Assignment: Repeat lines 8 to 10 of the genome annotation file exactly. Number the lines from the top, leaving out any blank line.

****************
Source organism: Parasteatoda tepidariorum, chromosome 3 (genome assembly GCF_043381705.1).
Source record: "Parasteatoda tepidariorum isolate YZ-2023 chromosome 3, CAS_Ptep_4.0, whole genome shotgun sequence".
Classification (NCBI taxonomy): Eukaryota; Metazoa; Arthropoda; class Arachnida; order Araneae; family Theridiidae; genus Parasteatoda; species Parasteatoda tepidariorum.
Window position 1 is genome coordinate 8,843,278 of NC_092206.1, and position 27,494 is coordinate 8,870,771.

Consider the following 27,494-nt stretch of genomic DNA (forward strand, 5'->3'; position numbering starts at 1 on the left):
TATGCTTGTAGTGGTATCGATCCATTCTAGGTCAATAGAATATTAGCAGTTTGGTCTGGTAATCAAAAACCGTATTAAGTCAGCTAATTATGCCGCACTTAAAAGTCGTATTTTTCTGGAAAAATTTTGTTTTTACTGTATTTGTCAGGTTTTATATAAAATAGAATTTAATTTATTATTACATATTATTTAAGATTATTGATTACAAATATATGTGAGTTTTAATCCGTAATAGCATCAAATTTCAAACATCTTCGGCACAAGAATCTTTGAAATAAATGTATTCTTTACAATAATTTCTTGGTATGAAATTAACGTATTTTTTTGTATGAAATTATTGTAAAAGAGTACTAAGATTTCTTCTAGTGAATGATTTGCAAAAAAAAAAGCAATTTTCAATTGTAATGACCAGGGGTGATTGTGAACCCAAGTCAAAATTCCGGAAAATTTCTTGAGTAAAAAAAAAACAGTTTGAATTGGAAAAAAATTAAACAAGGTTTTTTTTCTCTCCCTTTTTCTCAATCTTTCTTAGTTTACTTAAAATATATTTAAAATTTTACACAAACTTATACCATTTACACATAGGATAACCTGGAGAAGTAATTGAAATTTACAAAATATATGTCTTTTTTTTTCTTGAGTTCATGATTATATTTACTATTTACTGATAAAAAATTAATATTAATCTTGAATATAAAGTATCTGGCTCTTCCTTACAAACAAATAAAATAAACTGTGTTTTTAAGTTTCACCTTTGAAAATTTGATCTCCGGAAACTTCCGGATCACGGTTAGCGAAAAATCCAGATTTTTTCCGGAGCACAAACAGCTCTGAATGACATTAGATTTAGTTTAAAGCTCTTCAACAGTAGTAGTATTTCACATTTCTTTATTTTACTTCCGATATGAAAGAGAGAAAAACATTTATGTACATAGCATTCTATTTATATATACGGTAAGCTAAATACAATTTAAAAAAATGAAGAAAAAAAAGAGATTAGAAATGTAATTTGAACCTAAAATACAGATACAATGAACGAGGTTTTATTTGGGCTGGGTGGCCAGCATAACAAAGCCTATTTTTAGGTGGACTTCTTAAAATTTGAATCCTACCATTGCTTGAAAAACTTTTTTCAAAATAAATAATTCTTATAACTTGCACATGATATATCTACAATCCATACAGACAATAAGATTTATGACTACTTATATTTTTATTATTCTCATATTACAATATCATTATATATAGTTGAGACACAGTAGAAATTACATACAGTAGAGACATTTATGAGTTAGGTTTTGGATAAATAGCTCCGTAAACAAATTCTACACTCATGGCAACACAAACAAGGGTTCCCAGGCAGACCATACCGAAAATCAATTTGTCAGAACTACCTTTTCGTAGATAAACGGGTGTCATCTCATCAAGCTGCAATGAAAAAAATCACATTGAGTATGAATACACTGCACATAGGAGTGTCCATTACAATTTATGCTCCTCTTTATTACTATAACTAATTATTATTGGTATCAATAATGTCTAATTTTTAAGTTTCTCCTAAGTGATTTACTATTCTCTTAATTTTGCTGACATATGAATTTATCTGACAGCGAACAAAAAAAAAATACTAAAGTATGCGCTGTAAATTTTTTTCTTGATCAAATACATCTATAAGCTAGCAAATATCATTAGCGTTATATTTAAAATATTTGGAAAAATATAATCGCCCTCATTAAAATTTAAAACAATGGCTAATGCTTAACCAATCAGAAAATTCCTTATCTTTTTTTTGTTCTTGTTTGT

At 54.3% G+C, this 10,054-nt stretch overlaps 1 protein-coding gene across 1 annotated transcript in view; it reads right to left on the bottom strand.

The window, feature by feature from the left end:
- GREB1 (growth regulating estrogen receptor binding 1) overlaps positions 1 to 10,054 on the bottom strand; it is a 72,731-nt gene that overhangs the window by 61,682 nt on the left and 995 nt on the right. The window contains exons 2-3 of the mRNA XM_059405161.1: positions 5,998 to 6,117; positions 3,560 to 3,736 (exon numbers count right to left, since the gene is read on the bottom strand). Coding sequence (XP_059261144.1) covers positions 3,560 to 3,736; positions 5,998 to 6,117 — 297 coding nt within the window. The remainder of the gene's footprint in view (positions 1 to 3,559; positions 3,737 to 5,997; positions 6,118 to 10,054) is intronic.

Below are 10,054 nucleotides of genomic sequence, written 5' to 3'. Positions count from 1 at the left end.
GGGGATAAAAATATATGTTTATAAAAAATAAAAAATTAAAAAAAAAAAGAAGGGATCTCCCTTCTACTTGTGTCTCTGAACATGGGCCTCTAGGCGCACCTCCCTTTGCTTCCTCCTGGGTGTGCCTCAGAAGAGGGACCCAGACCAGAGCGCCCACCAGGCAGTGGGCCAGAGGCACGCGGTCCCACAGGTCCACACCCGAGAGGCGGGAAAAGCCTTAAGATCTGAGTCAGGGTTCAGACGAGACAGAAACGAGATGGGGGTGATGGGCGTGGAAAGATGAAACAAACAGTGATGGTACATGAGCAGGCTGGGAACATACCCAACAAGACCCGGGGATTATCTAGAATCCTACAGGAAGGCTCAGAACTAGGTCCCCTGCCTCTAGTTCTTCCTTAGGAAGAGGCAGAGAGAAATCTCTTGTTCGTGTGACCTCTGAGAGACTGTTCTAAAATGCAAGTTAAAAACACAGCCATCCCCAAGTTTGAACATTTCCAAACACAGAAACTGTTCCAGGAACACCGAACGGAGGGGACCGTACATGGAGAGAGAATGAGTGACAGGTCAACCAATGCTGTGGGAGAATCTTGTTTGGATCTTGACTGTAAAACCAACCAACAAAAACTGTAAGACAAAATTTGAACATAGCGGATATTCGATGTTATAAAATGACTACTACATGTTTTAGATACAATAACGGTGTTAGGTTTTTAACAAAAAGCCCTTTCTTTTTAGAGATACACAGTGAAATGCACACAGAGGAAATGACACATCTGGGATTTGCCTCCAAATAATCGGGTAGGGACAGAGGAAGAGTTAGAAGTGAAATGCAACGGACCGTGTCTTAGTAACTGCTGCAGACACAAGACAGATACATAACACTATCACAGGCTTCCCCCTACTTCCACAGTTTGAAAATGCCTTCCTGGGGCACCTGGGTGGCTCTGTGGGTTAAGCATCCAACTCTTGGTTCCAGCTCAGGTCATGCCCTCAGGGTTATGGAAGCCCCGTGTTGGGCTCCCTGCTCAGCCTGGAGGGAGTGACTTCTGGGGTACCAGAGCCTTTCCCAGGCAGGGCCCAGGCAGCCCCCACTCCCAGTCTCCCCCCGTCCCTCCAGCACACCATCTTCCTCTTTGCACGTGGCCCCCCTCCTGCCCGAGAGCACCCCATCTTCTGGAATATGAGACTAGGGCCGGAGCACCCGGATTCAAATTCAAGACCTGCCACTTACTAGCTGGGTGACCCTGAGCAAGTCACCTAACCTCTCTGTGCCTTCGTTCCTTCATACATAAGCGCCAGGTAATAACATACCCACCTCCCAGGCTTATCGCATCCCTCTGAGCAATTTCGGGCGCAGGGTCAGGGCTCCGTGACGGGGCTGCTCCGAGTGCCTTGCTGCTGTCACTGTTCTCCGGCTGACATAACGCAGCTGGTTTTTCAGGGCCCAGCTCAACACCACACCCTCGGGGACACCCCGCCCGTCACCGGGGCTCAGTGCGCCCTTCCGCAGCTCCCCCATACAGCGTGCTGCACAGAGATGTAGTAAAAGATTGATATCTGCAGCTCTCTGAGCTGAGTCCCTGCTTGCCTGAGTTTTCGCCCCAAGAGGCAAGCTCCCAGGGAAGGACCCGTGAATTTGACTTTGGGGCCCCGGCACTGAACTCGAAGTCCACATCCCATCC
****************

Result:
The window, feature by feature from the left end:
- GREB1 (growth regulating estrogen receptor binding 1) overlaps positions 1 to 10,054 on the bottom strand; it is a 72,731-nt gene that overhangs the window by 61,682 nt on the left and 995 nt on the right. The window contains exons 2-3 of the mRNA XM_059405161.1: positions 5,998 to 6,117; positions 3,560 to 3,736 (exon numbers count right to left, since the gene is read on the bottom strand). Coding sequence (XP_059261144.1) covers positions 3,560 to 3,736; positions 5,998 to 6,117 — 297 coding nt within the window. The remainder of the gene's footprint in view (positions 1 to 3,559; positions 3,737 to 5,997; positions 6,118 to 10,054) is intronic.

Below are 10,054 nucleotides of genomic sequence, written 5' to 3'. Positions count from 1 at the left end.